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Florida Water Star Technical Manual

Irrigation system criteria

General design

Check valves


Water pressure in an irrigation system will affect the performance of sprinklers and emitters. The accumulated weight of water increases pressure as gravity pulls on water. Sprinkler height differential creates varying pressures. Thus pressures can build at lower heads.

Declining Pressure Diagram

Decline creates greater water pressure at lower head.

Check valve installed in a pop-up sprinkler head

Check valve installed in a pop-up sprinkler head.

This additional pressure can cause a standard irrigation head to remain partially open and “weep” or “bleed” after the solenoid valve closes, which causes any remaining water in the pipe to drain out and go to waste. Up to 1 gallon of water can leak from low-lying heads every time the system shuts off. Significant water loss can occur over time in systems with numerous low-lying heads.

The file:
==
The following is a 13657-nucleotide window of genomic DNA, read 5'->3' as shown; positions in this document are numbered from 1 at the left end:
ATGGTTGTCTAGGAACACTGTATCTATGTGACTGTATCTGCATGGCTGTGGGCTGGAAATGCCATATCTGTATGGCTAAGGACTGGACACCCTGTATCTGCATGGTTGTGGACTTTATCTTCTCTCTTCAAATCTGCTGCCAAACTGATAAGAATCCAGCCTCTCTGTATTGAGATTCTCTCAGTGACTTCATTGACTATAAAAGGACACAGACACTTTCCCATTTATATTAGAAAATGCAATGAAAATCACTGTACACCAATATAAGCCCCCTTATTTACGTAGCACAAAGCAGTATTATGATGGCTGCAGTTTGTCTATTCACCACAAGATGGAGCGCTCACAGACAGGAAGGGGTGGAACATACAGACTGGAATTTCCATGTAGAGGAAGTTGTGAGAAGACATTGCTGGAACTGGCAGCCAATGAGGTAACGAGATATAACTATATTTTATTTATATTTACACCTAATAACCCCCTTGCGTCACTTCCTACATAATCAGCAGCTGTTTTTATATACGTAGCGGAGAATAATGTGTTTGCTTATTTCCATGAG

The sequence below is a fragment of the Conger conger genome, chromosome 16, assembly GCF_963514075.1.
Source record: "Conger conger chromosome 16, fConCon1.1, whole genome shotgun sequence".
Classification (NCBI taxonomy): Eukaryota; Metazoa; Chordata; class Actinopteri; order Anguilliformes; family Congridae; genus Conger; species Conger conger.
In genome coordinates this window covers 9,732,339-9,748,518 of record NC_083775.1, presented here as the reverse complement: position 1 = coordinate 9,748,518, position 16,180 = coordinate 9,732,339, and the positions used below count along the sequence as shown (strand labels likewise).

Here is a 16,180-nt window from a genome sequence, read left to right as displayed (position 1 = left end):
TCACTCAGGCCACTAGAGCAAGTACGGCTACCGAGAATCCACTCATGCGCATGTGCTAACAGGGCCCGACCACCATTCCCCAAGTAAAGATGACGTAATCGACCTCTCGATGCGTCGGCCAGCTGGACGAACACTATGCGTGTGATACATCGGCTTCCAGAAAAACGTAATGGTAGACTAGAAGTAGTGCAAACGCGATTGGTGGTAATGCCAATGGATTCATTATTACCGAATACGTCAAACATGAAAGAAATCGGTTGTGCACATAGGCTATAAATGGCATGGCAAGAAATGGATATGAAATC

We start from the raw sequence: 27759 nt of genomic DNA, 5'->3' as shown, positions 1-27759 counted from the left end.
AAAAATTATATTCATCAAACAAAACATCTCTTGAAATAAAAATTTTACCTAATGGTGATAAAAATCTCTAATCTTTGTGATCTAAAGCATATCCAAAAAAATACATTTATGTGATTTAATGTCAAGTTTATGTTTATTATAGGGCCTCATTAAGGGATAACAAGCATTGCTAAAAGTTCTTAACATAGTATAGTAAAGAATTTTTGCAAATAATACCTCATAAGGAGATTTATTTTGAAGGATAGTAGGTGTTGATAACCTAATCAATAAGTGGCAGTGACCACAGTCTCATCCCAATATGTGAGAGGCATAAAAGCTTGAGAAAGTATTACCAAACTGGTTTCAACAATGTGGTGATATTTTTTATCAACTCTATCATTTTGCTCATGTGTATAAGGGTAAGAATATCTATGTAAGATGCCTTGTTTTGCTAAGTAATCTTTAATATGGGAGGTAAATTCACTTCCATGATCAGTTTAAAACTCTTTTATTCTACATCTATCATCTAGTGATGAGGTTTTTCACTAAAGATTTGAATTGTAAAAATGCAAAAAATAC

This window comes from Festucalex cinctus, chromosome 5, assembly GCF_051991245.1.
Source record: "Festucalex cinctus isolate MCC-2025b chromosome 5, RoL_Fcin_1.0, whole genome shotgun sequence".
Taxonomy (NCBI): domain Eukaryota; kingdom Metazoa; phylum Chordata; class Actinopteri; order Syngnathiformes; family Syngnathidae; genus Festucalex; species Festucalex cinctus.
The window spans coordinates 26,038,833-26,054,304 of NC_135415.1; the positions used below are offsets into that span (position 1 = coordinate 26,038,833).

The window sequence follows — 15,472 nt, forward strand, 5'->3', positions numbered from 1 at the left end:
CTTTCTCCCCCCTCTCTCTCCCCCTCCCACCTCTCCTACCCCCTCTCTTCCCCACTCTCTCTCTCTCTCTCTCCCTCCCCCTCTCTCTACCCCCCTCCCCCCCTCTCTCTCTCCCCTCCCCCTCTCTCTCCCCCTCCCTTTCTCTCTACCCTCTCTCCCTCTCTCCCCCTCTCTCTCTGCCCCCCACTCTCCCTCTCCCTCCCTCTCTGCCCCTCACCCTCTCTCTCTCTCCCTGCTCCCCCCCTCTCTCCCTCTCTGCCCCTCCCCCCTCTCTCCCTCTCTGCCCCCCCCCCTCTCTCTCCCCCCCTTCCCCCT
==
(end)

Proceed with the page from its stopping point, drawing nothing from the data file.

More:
A check valve is a component that increases the resistance of the sprinkler pop-up mechanism and prevents water from weeping out.

Requirements and certification

Sprinklers in low-lying areas have check valves.







Locations that typically require check valves are the site perimeters that are at a low point in a slope away from the building. Heads requiring check valves must be clearly identified on the irrigation system design and are to be field-verified by Florida Water Star Inspectors.

St. Johns River Water Management District
4049 Reid Street, Palatka, FL 32177